Trungnam Group affirms not to divest controlling stakes in renewable energy projects

Nguyen Tam Tien, general director of Trungnam Group, affirms that the company has enough resources to build and operate renewable energy projects.

Trungnam Group: 'We never sell controlling interest'

Trungnam Group has sold stakes in two renewable energy power plant projects in Ninh Thuan province only within a short time.

The group signed a deal to sell a 35.1 per cent stake in its Trung Nam Wind Power Plant to Japanese energy investor Hitachi Sustainable Energy last weekend. The project has a total investment of VND4,000 billion with a capacity of 152MWac.

Last April, it also signed an agreement to sell 49 per cent of its shares in VND5-trillion and 204Mwac Trung Nam Thuan Bac Solar Power Plant in Ninh Thuan province to A Chau Industrial Technology, an electricity equipment manufacturer.

Nguyen Tam Tien, general director of Trungnam Group.

Trungnam Group’s moves took place in the context that many other investors have also sold their stakes in renewable energy power projects to foreign investors, causing economic experts, including Pham Chi Lan, to voiced concern about energy security.

Instead of selling the whole project or let other investors have controlling interest, Tien affirms that Trungnam Group will not sell more than a 51 per cent stake because its member companies are eligible to own and operate all power plants.

For example, after selling stake in Trung Nam Wind Power Plant to Hitachi Sustainable Energy, the private energy firm still owns a 64.9 per cent, meaning that it has decisive role in operating and deciding development direction of this project.

Tien said that the sale of shares in some projects to partners having financial capability and experience will help the projects develop stronger whilst helping Trungnam Group have more financial resources to invest in new ones.

Trungnam Group has recently put into operation two solar power projects in Thuan Bac district, Ninh Thuan province and in Duyen Hai district, Tra Vinh province with a total capacity of over 360MW. It also launched an over 152MW wind power project in Thuan Bac.

Last year, Trungnam Group became the first private investor in Vietnam to build substation, 220/500KV transmission and line combined with the 450MW Trung Nam Thuan Nam solar power plant and put it into operation successfully.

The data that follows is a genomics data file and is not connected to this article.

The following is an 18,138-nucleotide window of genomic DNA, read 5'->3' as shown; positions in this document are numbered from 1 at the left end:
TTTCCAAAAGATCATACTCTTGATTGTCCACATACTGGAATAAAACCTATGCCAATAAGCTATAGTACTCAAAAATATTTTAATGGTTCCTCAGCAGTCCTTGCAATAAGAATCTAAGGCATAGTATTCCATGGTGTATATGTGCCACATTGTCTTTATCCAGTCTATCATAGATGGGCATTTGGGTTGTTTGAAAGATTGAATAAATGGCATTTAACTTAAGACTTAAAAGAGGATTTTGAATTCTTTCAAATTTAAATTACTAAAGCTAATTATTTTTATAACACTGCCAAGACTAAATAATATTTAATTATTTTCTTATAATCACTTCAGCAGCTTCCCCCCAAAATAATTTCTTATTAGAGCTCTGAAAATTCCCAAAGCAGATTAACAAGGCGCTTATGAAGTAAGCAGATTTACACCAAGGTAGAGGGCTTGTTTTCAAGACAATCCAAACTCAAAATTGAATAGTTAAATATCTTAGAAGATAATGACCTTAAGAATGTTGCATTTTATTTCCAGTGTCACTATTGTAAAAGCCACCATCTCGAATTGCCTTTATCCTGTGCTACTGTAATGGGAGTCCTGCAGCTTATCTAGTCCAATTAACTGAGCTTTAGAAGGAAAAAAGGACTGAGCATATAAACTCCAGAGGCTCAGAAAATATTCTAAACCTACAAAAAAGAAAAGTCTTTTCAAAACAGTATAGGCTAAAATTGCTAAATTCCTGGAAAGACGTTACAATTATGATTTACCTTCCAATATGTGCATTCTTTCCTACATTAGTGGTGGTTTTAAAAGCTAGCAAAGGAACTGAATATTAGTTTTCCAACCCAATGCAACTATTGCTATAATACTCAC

It has plan to implement many other energy projects to achieve the goal of adding 10GW into the national electricity production by 2027.

According to Tien, the world’s big corporations in the renewable energy segment usually have strong financial potential, good technology and management, as well as the ability to gather large enterprises in the same industry.

Meanwhile, domestic enterprises often single-handedly run project, so lots of businesses immediately transfer stakes to foreign partners right after they find opportunities.

“We have plans that we have to finish and complete projects before considering the partial transfer or strategic cooperation with other businesses,” emphasized Tien.

Trungnam Group’s leader affirmed that current legal provisions do not prohibit investors from transferring project stake or transfer rates, except in some areas. Even so, there are two issues clearly identified when the company decides to sell stake. It will never sell controlling interest and never sell to partners whose capital is unclear or who are not friendly.

Tien revealed that some investors from the Philippines, Thailand and Hong Kong asked to acquire its shares, but Trung Nam Group refused because it did not clearly know their intentions.

“Therefore, whilst selling stake, we will only choose strong domestic enterprises which can be cooperated for a long time. Or we will sell to partners having really good backgrounds from Japan (such as Hitachi), Europe and the U.S,” said Tien.

In term of energy security, Tien added that the control power lies in the operation and transmission stages.

“It is noted that Vietnam Electricity has been holding the entire transmission lines while the National Load Dispatch Centre has a monopoly on power coordination. According to my research about foreign markets, ensuring energy security is about taking control when an emergency occurs instead of banning foreign investment in power plants,” he added.

Dinh Duc 

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